Mentoring a Safer Way
By Marlene Bogard, Former Dove's Nest Speaker's Bureau Member, with 2021 Updates from Dove’s Nest Staff
Congregational mentoring programs are designed to nurture
a spiritual friendship—one youth to one adult. How does the mentoring relationship fit with some of the procedures that
Dove’s Nest suggests?
The “rule” that two adults be present at every event where there is youth or children's ministry may frustrate mentors as they plan times with their mentee. Also in question may be conversations or counseling within the mentor/mentee relationship conducted in isolation.
Here are some ideas that will reduce the risk of boundary violations, abuse, and accusations:
1. Host mentor/mentee gatherings in groups. All mentor pairs are invited to a time at the church or some other public setting where they will engage together in group activities. While there, they could break into pairs for discussion, sharing, and prayer.
2. Be at “public places” with your mentee. Avoid places where you are isolated. Overnight outings with just the two of you are off-limits. Public places include concerts, museums, fairs, sporting events, shops, and parks in daylight.
3. If your mentee comes to your home, another adult should be present, such as a spouse or adult friend. Keep your conversations and activities in full view of other family members, and do not sequester yourself in a different room and close the door.
4. Mentors—just like youth pastors and youth sponsors—should undergo training on appropriate language, boundaries, and touch. Those educated on these issues understand risk factors and will make better decisions about what is appropriate. Dove’s Nest is available to provide training and resources.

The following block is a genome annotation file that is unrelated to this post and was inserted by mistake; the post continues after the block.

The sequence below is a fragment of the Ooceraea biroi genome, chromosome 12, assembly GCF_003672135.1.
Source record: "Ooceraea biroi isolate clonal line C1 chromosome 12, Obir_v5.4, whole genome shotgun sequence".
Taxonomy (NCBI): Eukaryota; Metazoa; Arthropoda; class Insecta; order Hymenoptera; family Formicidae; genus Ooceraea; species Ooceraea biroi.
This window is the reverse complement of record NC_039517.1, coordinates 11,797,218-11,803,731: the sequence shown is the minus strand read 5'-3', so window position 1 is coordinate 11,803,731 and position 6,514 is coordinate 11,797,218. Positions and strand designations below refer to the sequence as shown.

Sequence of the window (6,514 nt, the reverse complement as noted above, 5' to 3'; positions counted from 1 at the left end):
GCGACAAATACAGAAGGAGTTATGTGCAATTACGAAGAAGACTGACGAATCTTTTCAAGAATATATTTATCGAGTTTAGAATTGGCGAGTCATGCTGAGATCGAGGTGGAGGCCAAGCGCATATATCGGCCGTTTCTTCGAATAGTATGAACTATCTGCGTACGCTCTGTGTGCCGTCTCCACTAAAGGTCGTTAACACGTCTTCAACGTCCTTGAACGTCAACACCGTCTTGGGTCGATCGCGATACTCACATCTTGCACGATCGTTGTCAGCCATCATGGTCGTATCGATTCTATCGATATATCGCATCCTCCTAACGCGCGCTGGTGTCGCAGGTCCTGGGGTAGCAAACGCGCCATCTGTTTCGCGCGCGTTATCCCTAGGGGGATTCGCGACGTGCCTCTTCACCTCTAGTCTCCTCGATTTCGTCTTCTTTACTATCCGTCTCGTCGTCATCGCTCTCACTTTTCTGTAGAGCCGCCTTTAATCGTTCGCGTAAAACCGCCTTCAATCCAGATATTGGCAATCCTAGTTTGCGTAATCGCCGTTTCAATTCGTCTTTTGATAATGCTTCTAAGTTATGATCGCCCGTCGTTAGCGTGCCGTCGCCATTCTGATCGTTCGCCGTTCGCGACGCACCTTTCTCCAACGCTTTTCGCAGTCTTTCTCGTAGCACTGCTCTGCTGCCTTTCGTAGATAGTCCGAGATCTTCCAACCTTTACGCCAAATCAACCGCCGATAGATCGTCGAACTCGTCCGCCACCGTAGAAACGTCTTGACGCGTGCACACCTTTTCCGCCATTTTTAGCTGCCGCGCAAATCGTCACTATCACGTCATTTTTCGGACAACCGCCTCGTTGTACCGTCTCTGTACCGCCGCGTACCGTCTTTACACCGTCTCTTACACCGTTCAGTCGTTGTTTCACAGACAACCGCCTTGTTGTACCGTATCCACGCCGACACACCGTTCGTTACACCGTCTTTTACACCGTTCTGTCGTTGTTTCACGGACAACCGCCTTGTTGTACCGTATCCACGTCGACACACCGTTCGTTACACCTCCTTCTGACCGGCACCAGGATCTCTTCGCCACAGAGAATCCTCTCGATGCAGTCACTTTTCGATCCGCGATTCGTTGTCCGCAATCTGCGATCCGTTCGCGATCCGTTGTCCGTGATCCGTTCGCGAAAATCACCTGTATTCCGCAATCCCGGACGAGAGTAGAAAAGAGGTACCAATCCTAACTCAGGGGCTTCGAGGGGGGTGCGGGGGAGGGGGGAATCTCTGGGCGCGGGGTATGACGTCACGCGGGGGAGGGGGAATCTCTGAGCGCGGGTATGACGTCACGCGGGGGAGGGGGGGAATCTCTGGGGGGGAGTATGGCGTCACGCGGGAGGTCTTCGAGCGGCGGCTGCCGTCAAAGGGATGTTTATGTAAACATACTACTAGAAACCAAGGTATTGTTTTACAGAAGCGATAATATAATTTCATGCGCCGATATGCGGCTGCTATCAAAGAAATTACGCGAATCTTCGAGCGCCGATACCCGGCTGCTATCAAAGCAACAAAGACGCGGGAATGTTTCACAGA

5. Consider your own motivation for being a mentor. Make sure you have the mentee's best interests in mind, and design your time together for healthy interaction. Remember, these guidelines are not intended to sabotage or shut down effective ministry; the goal is to keep relationships healthy, encourage appropriate boundary management, protect church workers from accusations, and protect the most vulnerable among us—children and youth—from any harm or possible misconduct and abuse.
6. Keep parents/guardians in the loop when you are with your mentee. Inform caregivers of the youth about pick-up and drop-off times, where you will be going, and how you will get there. If you are running late on the way to drop-off, you or the youth should alert them through a call or text. Some churches require mentors to keep a log of the activities they do with their mentees that includes where they went, what they did, and for how long. Don't ever consider the phrase “it is better to ask forgiveness than permission” with regards to informing parents/guardians.
7. Tread very carefully when it comes to communicating electronically with a mentee. Social media and phone technology is a boundary challenge, and ripe for violation. It can create situations in which adults push the boundaries, since there is less accountability and no one may be watching conversations unfold. However, due to COVID and current societal norms, we know that technological interaction is here to stay. Therefore, Dove’s Nest is committed to safety in this area and providing these updated general guidelines:
- It is advisable for all adults to seriously limit one-on-one electronic communication with children and youth unless it is logistical or procedural in nature.
- If a mentee initiates electronic communication, consider forming group chats and email threads with other mentee and mentor groups and/or copying parents/guardians.
- Communication should be traceable and never secretive. Focus on information sharing not emotional sharing in these settings.
- It is best practice not to “friend” the youth population you are volunteering with and to explain this to the youth if they want to “friend” you. This may, however, be different with a mentee; in this case, be sure to post only appropriate and public comments, and avoid any one-on-one messaging in apps.
- Never post a photo of your mentee on a social media platform without their consent and permission from their parent/guardian.
Healthy relationships, spiritual conversations, and trust are a big part of youth ministry and nurturing faith for youth and adults. Observing these guidelines and recommendations will help ensure mentoring programs safely provide these aspects of spiritual growth.